If you have post-traumatic stress disorder (PTSD), you'll know how much it can mess with your everyday life...but don't worry, help is available and you can quickly overcome this challenging disorder.
PTSD Symptoms: Difficult, Yet Totally Normal
Perhaps you have experience nightmares or flashbacks. The anxiety which is brought on can show up without warning, like the worst house-guest! You may find yourself sucked into quicksand-like swamps of anger or guilt. The good news is that all of these symptoms are normal.
You might be thinking, "That's supposed to be good news?" But understanding where your symptoms are coming from is the first step towards healing. You can heal and recover form PTSD however it will take some time according to psychiatrist Molly Wimbiscus, MD.
What Exactly Is PTSD Anyway?
PTSD is a type of anxiety disorder which occurs in people who've experienced or witnessed a traumatic event. Sometimes that event is big and obvious; combat or life-threatening. Other times it develops after a series of smaller and less obvious stressful events such as repeated bullying or an unstable childhood.
How Is PTSD Treated (and is it worth the effort)?
Professional treatment can help make you feel better, and while medications can play a role in treating the disorder, the gold-standard treatment is cognitive-behavioral therapy or CBT. This type of therapy helps you reframe your memories of the trauma and learn new ways to manage those thoughts and feelings.
A big part of managing PTSD is having a skilled mental health professional working alongside you.
Dr. Wimbiscus, PTSD Expert
The ugly truth is that treatment isn't often easy. It will probably dig up memories or emotions you'd rather keep buried. After all that effort you may not feel as if you're making much progress. Yet through the healthcare process you will actually be overcoming your fears so say experts.
You may have to meet with your therapist a couple of times before you can get into the real work of treating PTSD, having patience during the process is key. However, you hard work will be worth it once you come out on the other side with fewer symptoms and better tools to manage your anxiety.
Can You Live A Normal Life With PTSD?
Whilst you're being treated for PTSD you can do a number of things to ensure that you get through each day a bit easier.
Embrace daily, often mundane, routines. It can be tempting to move into somewhat a coccoon which can trigger anxiety. Avoiding life only makes the symptoms worse. “Get up, take a shower, go to work or school every day — even if you don’t feel like it,” advises Dr. Wimbiscus.
Ask For Help
Often there are workarounds helping you manage your symptoms. If you need some adjustments to help you succeed then don't be afraid to ask. As an example, if you're having trouble concentrating for instance, ask the take tests to a quieter room or move to a quieter cubicle if you work in an office. By the way, you may even be eligible for medical leave while you undergo treatment.)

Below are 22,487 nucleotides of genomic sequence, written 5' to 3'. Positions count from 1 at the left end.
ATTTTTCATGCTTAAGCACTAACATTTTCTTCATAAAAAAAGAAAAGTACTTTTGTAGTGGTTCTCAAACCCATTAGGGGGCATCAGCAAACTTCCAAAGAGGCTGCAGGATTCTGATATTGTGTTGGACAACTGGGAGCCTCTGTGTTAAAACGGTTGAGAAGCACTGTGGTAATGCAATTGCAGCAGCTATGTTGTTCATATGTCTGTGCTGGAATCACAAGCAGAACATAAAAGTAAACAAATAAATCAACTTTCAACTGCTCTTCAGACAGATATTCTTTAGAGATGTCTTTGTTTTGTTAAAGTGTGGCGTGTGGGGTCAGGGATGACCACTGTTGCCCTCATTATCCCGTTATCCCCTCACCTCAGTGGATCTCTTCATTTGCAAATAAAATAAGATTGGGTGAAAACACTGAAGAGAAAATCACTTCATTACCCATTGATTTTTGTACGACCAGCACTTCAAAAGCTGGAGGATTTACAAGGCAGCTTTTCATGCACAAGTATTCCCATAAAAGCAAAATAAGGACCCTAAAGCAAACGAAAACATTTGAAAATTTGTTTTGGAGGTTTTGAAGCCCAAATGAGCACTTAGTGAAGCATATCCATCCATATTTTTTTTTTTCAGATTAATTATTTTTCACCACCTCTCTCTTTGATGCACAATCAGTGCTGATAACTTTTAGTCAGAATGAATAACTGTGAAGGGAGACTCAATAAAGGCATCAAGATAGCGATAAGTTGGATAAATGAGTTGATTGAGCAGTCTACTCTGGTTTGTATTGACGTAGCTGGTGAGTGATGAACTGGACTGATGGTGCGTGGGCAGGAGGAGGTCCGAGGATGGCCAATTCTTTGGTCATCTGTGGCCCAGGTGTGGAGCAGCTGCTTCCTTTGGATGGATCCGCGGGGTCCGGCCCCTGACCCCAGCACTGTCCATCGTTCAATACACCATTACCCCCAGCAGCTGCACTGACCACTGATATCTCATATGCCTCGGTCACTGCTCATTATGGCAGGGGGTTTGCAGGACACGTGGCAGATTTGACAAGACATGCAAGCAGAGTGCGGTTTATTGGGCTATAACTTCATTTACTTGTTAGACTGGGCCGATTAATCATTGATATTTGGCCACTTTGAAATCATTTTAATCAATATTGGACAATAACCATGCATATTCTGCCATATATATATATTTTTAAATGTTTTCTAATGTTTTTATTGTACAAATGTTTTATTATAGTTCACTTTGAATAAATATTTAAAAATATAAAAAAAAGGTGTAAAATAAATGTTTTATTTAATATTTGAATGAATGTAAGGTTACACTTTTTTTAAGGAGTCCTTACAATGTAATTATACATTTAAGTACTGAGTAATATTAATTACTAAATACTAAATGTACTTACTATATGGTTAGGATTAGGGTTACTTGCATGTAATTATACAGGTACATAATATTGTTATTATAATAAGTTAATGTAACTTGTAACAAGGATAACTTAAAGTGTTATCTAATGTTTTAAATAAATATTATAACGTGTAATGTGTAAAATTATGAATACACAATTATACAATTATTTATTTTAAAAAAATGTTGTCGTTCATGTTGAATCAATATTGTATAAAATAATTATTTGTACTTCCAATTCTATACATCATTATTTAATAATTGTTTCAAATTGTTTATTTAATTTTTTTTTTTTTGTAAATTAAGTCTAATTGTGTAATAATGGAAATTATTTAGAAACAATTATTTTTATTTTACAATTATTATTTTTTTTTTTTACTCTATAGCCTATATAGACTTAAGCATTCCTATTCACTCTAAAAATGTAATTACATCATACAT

If you have supportive friends and family that's terrific! They probably want to help, so let them know what you need. Whether it's driving you to appointments, weekly coffee dates to get you out of the house or just a sympathetic ear.
Unfortunately, not everyone is so fortunate as to have family members that they can lean on. If your inner circle can't offer you the help you need, try looking for a local healthcare support group to connect with healthcare professionals or patients facing similar challenges. It's a really good help to have friends who get it. NAMI, the National Alliance on Mental Illness, can help you connect to support groups and resources in your area.
Avoid Drugs & Alcohol
You probably know that drowning your feelings in a bottle of whiskey isn't a long-term solution. Yes, it can be tempting to use substances to escape the hard parts of PTSD. Substance abuse though can be dangerous and make your recovery exponentially more difficult in the long run.
Don't Be Too Hard On Yourself
Be kind to yourself! That advice, I'm sure will make you roll your eyes - but sometimes, cheesy advice rings true. PTSD can cause feelings of guilt, shame and anger. When you're feeling down, it can help massively to remember that it's the disorder PTSD not yourself.
PTSD changes the structure of your brain, Dr. Wimbiscus points out. Think about that: Your brain is physically different than it used to be. PTSD is not caused by weakness, and you can’t just make yourself get over it.
So what should you do when you’re feeling hopeless? Remember that hopelessness, too, can be a symptom of the disorder.
“Focus on getting through your daily tasks, and know that it gets better. Allow time to do its work. It may be a struggle right now, but time is one of our greatest healers. There is hope.”